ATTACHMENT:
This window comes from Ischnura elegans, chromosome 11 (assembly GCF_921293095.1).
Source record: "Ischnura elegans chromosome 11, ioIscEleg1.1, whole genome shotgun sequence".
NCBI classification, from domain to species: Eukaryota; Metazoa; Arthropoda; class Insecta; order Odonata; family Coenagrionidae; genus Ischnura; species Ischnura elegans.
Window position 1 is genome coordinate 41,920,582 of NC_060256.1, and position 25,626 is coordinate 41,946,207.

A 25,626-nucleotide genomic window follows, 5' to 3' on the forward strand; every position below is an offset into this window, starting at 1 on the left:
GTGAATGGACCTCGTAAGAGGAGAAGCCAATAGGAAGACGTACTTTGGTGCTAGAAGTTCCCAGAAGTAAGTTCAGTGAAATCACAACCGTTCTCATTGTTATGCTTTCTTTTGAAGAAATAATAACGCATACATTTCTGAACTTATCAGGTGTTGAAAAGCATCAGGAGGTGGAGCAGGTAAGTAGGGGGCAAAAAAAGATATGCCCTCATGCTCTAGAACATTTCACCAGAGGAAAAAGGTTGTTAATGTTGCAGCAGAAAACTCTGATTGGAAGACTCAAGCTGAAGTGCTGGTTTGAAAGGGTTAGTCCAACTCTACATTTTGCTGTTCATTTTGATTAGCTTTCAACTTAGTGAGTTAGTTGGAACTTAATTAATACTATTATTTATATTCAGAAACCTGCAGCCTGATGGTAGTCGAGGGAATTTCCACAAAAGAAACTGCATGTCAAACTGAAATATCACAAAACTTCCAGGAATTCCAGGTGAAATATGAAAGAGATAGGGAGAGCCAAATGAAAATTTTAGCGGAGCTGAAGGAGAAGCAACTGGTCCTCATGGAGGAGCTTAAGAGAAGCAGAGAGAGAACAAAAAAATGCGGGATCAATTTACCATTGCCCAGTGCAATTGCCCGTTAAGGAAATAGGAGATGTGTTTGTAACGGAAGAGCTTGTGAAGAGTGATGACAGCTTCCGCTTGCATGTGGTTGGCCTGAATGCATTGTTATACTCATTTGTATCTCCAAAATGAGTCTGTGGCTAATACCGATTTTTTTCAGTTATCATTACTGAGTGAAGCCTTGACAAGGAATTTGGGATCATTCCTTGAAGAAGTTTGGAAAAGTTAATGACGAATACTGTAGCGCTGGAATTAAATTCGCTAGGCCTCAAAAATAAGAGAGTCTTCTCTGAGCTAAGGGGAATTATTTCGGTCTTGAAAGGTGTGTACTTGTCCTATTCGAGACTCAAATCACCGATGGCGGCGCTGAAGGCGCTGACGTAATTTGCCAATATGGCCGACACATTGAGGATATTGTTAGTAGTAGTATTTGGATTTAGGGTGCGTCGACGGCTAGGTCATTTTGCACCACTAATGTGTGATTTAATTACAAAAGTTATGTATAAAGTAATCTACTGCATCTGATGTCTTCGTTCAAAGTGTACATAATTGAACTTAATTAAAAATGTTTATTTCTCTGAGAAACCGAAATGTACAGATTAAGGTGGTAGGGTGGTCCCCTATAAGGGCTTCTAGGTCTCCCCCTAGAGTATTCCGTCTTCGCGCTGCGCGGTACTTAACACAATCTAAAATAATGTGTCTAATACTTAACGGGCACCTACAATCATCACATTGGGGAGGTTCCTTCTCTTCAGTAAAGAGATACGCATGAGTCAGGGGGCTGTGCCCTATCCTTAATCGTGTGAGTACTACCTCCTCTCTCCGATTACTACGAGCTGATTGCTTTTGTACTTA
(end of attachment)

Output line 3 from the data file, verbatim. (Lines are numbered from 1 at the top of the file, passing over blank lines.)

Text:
NCBI classification, from domain to species: Eukaryota; Metazoa; Arthropoda; class Insecta; order Odonata; family Coenagrionidae; genus Ischnura; species Ischnura elegans.